07/27/14 Sermon (July 27, 2014)

posted Nov 6, 2014, 11:59 AM by David Hawkins

“Have We Understood all This?”



Scripture Reading: Matthew 13:31-33, 44-52

He put before them another parable: "The kingdom of heaven is like a mustard seed that someone took and sowed in his field; it is the smallest of all the seeds, but when it has grown it is the greatest of shrubs and becomes a tree, so that the birds of the air come and make nests in its branches."

He told them another parable: "The kingdom of heaven is like yeast that a woman took and mixed in with three measures of flour until all of it was leavened."

"The kingdom of heaven is like treasure hidden in a field, which someone found and hid; then in his joy he goes and sells all that he has and buys that field.

"Again, the kingdom of heaven is like a merchant in search of fine pearls; on finding one pearl of great value, he went and sold all that he had and bought it.

"Again, the kingdom of heaven is like a net that was thrown into the sea and caught fish of every kind; when it was full, they drew it ashore, sat down, and put the good into baskets but threw out the bad. So it will be at the end of the age. The angels will come out and separate the evil from the righteous and throw them into the furnace of fire, where there will be weeping and gnashing of teeth.

"Have you understood all this?"

They answered, "Yes."

And he said to them, "Therefore every scribe who has been trained for the kingdom of heaven is like the master of a household who brings out of his treasure what is new and what is old."


Sermon: "Have We Understood all This?"     Rev. David Hawkins

This morning we find Jesus continuing his discussion about the kingdom of heaven that he began last week. You may remember that he compared the kingdom of heaven to a field with weeds and wheat in it, and as we unpacked the details of that parable, we discovered that there was more to that little story than meets the eye.

Right after the service last week, Kim Butler had some further details to tell me, and if there’s anybody who knows their weeds and wheat, it’s Kim Butler. He told me that the two grasses Jesus was talking about can only be differentiated if you examine two tiny hairs on the stalk at exactly the right time of the growing cycle.

It turns out that Jesus knows more about agriculture than we give him credit for.

On a different note, Kim also told me that the fungus that infects those particular weeds is believed to have caused the hallucinations that first created the myth of the werewolf, and I sure wish that I had known that before I wrote the sermon, because that would have been a most excellent theme for a Sunday morning.

Anyway, while I was doing last week’s research into the parable of the wheat and weeds, I realized that sometimes the details matter to the meaning of the parable just as much as the big picture stuff does. Jesus is careful with his words, and the little things count. It turns out that God really is in the details.

And so this week, as I was reading through the parables in our scripture, I decided to pay more attention to the details.

In the first parable today, Jesus talks about a mustard seed planted in a field, growing into a giant tree, big enough for all the birds of the air. The meaning of this parable seems clear enough. The kingdom of heaven might look small at first, but in reality it’s pretty big. With lots of birds.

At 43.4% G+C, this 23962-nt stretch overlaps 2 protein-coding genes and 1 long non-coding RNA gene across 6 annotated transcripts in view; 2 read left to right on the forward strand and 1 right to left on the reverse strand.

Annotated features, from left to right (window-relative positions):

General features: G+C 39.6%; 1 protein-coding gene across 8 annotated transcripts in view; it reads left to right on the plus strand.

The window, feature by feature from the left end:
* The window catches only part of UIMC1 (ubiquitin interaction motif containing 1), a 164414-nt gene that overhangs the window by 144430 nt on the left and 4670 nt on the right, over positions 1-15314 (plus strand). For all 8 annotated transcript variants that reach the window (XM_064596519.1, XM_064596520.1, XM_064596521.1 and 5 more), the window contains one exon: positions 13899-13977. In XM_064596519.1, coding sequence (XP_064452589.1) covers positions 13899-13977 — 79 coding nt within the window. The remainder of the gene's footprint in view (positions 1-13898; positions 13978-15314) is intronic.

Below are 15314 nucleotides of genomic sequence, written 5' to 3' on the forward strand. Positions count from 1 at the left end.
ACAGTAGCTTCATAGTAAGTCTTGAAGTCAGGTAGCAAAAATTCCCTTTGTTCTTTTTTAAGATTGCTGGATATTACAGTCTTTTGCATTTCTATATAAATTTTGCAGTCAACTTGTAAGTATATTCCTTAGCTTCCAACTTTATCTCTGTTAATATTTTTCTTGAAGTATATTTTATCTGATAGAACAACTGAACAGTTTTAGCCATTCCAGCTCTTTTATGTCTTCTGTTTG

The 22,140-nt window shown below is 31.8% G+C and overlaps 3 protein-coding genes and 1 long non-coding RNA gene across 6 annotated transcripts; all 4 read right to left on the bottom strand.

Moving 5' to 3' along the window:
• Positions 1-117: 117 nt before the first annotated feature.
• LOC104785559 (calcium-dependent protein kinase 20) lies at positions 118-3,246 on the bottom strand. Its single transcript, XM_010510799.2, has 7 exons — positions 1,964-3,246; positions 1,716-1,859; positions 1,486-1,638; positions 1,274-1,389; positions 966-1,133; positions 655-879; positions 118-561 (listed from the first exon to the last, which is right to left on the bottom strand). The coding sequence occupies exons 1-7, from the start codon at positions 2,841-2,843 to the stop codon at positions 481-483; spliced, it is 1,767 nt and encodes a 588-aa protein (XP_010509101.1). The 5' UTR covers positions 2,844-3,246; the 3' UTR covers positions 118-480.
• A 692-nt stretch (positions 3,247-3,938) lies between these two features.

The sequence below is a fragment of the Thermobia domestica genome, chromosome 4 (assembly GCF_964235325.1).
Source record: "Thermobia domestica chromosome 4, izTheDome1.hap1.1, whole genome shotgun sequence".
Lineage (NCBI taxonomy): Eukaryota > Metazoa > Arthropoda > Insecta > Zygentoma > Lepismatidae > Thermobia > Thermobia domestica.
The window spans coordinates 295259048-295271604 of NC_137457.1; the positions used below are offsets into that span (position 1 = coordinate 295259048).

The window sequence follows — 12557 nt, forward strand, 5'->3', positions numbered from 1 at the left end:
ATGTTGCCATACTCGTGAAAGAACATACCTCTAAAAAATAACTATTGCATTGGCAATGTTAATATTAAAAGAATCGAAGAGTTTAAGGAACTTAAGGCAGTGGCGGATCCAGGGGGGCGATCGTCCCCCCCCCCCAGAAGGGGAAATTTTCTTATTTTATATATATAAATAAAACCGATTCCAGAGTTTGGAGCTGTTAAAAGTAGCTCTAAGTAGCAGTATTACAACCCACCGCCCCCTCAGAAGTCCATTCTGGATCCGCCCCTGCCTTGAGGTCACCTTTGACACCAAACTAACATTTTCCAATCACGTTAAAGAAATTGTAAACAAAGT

With my luck, they’re probably grackles.

But then I thought, why did Jesus use the Mustard tree as a parable, instead of something like an oak? I mean, a giant oak tree grows from a tiny acorn, so the analogy is still meaningful. So why not an oak?

Well, it turns out that the mustard tree is a weed in Israel. It grows everywhere. It thrives in hot, dry climates, and it takes over. It’s like Kudzu in Georgia, or Salt Cedars along the Brazos, or mesquite out on the ranch. You don’t have to plant it. It just grows by itself. It’s a pest.

But in the parable, the farmer plants a mustard seed. Now that is weird. Jesus compares the kingdom of heaven to an aggressive weed that a farmer deliberately plants in his carefully prepared field.

And the next parable is no easier. Jesus says a woman is preparing some bread dough by putting yeast in it. That doesn’t seem too strange. It happens all the time. Except for a couple of things. First of all, the idea that Jesus would compare the kingdom of Heaven to the work of a woman, in that time and place, is absolutely unheard of.

In first century Palestine, women could not study the Torah, they weren’t allowed in the Holy Places of the Temple, they were excluded from every kind of economic and social position. They were banned from political and religious leadership. And yet, Jesus uses the image of a woman working to describe the  kingdom of heaven. This had to be a scandal to his listeners.

And then, to compare the kingdom to yeast, are you kidding? Every other time Jesus talks about yeast in the New Testament, it is the symbol of impurity. It’s the symbol of corruption. Yeast and leaven were forbidden in the household during the Passover week. Yeast was a dangerous substance, unpredictable, with occasionally disastrous results. And Jesus compares the kingdom of Heaven to yeast?

And finally, Jesus casually mentions how much bread the woman is making. It doesn’t sound like much. Three measures of flour, he says. How much can that be? Well, let’s see. One measure of flour is the same as a Roman Statum, which is one and half medii, which is about 14 quarts which is something like 56 cups, times 3, let’s see, carry the one and that’s 168 cups of flour.  One loaf of bread takes 2.5 cups, so the woman in this parable is making 70 loaves of bread!